Friday, January 4, 2013

Revision Tips - Shelley Moore Thomas

I am no expert on writing. My own process is ever-changing, ever evolving and I continue to learn and grow with each manuscript I work on. Even the books that I’ve written that have not been published (and might not ever be) have helped me become a better writer. It is the work that makes them better. Makes me better. Working hard and taking risks are very necessary in any revision. I’ve had nine picture books published, and one middle grade novel, and pretty much revision is revision is revision, no matter what you are working on. It’s just hard.

BUT, there are ways to make it a little easier on yourself.

Here are a few tips I swear by:


  1. Read your manuscript aloud. This is important for all books, but crucial for picture books. You have to find the stumbly bits and fix them before it’s too late. You have to feel the words in your mouth and make sure they roll off your tongue the way you want them to. Picture books for the most part are meant to be read aloud. You have to give your manuscript several test drives when you are revising it.
  2. Kid test your manuscript. Oh, I know. Agents and editors say they don’t care if all the neighborhood kids love your book, but really, who better to judge if a book works for kids than kids themselves? Read your stuff to kids and get their feedback. They won’t pull any punches, but believe me, they will tell you things you want to know, like for instance, “It picks up after the beginning. I really didn’t get what was going on at first.” Yikes! (But don’t you want to know this before you send it off?)
  3. Trust your gut. Deep down, you know the parts of your book that really work and you know the parts you are unsure of. Listen to that little voice. It is worth more than a thousand gold coins. It KNOWS. 
  4. Give yourself time. When you know there is a problem in your manuscript, give yourself time for solutions to present themselves. There is rarely a quick fix. But when it comes, you’ll think “Of course! It’s so simple! What didn’t I think of this sooner?” 
Good luck. And remember, everyone, and I mean EVERYONE has to revise. You are not alone.


Shelley Moore Thomas is the author of ten books for children including the much heralded GOOD NIGHT, GOOD KNIGHT series of easy readers. Her latest book, THE SEVEN TALES OF TRINKET (a middle grade novel with a strong Celtic influence), was released last September. TRINKET has received starred reviews from Publisher’s Weekly, Booklist, and Kirkus. It was also Kirkus Review’s BEST BOOKS OF 2012.

You can find her on:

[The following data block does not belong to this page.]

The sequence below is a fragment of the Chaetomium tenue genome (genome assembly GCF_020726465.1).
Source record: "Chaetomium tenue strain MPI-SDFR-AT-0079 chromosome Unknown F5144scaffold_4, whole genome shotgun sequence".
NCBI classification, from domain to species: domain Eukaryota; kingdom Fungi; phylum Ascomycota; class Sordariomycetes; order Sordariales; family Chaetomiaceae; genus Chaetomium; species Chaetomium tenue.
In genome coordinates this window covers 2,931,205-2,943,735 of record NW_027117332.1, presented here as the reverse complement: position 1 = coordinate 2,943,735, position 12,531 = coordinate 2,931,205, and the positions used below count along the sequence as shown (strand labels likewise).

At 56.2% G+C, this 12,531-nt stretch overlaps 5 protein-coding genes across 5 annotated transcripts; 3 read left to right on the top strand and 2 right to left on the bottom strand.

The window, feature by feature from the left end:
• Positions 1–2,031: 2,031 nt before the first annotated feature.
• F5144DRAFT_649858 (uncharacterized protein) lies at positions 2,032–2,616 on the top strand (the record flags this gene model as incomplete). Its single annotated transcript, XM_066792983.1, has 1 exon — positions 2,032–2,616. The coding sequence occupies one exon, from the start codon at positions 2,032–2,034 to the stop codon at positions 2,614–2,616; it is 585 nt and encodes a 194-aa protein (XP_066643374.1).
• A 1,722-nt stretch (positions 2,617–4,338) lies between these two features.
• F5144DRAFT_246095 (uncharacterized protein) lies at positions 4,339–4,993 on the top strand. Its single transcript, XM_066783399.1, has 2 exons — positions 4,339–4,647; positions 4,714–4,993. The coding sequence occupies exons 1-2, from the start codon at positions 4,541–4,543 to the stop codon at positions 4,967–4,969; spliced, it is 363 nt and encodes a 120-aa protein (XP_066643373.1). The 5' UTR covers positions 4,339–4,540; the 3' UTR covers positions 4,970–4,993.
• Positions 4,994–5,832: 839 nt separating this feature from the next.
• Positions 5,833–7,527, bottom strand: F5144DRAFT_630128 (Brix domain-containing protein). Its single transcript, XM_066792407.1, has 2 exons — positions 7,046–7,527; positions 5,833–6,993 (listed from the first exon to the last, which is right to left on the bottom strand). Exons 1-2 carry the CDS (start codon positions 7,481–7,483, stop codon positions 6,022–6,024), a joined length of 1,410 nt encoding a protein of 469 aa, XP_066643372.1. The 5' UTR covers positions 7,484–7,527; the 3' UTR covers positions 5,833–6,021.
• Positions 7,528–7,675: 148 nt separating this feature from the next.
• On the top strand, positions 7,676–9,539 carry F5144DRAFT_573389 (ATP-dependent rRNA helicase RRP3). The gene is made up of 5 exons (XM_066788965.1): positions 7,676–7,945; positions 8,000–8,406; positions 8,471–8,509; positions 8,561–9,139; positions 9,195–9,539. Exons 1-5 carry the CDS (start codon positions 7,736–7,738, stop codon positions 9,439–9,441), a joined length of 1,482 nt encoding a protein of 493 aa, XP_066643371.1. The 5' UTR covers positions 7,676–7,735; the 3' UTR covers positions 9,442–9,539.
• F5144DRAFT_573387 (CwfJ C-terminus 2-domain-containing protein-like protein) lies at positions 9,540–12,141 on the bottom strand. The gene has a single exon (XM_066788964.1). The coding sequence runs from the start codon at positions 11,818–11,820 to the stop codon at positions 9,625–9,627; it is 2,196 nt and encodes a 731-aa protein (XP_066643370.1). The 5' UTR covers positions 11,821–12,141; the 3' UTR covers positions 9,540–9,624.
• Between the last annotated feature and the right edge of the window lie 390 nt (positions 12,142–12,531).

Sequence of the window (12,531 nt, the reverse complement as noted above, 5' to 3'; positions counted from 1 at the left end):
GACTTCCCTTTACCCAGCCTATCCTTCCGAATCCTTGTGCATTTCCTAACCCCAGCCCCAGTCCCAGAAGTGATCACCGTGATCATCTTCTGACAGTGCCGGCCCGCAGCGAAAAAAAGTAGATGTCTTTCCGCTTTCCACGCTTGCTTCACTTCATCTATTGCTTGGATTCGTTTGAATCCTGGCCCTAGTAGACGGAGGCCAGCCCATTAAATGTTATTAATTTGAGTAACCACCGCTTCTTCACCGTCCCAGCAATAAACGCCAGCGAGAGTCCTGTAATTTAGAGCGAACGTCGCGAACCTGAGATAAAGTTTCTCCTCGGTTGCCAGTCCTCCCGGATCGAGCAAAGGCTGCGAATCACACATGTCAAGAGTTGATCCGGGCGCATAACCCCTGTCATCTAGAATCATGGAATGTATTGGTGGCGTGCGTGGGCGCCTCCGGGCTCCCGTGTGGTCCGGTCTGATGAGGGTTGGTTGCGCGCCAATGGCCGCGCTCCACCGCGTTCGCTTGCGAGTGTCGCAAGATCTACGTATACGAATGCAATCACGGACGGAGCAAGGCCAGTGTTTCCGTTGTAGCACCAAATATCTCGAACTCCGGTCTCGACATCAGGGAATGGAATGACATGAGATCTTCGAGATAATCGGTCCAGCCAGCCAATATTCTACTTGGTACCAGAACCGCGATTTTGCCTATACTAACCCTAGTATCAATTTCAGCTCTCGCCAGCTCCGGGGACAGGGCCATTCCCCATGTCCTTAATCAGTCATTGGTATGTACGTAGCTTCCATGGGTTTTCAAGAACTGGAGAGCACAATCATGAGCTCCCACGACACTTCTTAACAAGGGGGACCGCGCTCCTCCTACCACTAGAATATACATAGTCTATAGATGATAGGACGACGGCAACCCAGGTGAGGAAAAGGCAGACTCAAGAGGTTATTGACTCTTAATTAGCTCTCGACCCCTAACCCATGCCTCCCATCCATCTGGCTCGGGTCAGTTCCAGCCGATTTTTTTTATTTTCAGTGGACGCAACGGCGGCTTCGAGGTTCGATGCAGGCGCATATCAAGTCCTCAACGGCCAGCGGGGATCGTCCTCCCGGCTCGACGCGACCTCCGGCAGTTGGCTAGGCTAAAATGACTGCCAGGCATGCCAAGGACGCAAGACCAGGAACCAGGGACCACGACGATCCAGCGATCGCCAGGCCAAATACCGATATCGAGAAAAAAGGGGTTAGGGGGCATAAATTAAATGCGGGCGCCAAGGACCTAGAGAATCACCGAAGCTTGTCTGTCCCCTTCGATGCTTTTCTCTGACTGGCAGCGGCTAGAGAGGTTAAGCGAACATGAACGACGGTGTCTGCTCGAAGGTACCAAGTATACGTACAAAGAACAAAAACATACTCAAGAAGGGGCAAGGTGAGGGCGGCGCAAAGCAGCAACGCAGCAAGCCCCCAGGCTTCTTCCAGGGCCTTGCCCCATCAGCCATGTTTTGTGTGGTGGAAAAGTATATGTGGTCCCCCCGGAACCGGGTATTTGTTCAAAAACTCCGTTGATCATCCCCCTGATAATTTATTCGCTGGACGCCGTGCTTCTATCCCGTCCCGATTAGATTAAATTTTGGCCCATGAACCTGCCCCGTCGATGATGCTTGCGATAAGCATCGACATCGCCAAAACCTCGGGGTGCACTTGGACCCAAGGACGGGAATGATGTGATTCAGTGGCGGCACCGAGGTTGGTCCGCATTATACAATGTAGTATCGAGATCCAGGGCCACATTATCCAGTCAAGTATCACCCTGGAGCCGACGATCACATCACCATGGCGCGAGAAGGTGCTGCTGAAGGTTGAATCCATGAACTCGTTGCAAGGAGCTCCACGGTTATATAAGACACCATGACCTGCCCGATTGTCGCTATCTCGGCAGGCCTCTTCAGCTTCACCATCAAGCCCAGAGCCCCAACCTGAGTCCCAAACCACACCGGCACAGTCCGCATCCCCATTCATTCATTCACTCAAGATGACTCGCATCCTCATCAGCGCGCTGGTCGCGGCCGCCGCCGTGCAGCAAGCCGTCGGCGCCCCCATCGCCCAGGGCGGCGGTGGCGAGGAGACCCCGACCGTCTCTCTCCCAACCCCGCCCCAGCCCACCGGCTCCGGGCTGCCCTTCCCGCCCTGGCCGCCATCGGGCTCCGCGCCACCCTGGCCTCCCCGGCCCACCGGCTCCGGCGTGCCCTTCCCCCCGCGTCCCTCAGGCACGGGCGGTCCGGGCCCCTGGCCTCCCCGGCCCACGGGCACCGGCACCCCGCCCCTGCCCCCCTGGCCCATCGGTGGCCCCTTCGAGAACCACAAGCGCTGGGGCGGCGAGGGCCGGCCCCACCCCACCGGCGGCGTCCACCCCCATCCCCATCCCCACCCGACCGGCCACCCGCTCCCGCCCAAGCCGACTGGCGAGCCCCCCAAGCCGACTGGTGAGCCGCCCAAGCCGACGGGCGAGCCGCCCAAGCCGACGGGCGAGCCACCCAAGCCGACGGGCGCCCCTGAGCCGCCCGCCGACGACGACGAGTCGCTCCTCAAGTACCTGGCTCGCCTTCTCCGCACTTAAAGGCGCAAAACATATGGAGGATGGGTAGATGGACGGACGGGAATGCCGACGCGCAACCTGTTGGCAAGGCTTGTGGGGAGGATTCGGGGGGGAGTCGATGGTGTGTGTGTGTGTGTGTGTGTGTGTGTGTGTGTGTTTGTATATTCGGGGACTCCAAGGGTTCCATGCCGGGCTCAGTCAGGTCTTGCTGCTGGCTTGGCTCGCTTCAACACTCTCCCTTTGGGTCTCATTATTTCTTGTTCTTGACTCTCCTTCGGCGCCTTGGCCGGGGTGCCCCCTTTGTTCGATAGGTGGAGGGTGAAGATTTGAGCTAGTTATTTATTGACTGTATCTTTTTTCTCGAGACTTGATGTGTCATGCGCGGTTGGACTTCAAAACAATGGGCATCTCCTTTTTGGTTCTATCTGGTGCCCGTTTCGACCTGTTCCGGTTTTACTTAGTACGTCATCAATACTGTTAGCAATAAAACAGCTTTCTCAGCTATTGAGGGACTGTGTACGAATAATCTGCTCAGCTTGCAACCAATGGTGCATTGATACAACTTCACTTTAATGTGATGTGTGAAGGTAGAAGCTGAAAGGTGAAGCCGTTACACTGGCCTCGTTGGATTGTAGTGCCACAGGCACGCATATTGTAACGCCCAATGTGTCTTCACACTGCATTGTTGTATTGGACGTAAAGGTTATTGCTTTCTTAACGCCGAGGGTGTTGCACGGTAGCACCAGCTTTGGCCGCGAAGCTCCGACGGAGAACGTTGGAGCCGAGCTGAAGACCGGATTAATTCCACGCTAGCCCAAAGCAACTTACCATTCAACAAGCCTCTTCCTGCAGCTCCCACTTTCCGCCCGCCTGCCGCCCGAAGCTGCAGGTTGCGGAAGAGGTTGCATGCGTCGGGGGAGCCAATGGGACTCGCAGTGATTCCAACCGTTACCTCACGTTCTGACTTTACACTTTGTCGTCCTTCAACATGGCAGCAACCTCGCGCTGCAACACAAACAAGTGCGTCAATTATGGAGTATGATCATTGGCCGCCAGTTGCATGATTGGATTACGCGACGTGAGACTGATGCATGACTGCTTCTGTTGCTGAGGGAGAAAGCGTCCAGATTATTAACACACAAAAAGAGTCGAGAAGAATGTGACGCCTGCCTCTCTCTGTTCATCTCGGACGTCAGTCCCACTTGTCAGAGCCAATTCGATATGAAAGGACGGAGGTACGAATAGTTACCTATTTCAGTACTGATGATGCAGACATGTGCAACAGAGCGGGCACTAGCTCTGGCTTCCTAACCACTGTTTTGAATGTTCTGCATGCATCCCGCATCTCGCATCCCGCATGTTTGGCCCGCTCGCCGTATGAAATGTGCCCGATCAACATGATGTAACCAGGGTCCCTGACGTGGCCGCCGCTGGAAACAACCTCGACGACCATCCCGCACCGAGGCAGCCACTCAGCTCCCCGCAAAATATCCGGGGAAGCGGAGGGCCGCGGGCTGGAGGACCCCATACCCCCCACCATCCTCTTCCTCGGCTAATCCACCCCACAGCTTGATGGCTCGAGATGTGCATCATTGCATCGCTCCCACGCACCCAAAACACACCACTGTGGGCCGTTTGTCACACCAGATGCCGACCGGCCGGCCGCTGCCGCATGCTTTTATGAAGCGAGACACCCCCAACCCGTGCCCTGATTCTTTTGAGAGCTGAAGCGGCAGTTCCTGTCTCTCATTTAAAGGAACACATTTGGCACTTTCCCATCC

Her Website
Blog 
Twitter

BUY LINKS:

Shelley's books on Amazon - on B&N - on Indiebound 


9 comments:

  1. LOVE this post :) Reading out loud catches so many mistakes, and I always kid test my kid books :D I'm lucky enough to have two young kids so I pop in to their classrooms when I can and test stories out on the whole class lol

    Thanks for tips!!

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  2. Just about to start revising a new WIP, so this was a timely post for me to read~ thanks for the tips, Shelley!

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  3. I find it so valuable to have my daughters read my manuscripts - they quickly point out what doesn't make sense from a kid perspective. Thanks for these great tips!

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  4. Great advice for any manuscript, not just picture books. Thanks!

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  5. Fabulous advice! I write mostly YA Paranormal and find reading aloud essential to spot and fix my natural sappiness. And it was a 12-yr-old boy who helped me realize my MG Adventure was "good, but kinda slow in some parts."

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  6. Fabulous advice! I write mostly YA Paranormal and find reading aloud essential to spot and fix my natural sappiness. And it was a 12-yr-old boy who helped me realize my MG Adventure was "good, but kinda slow in some parts."

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  7. #4 - you hit the nail on the head! Time, distance, and the opportunity to read something other than your own MS are so helpful!

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  8. I have reread your first paragraph so many times. Most of it is exactly how I feel about writing, could be my words (up to the 'had 9 books published' part, haha). "It is the work that makes them better. Makes me better." could be my new mantra :)
    I completely agree that the books should be kid-tested too. My daughter is very supportive and loves reading my stories. We just don't have to tell the agents :)

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  9. I love these tips. Thank you, Shelley!
    I read my pb's aloud, but never my mg. Excellent idea.
    And I test my pb's in the classrooom!!

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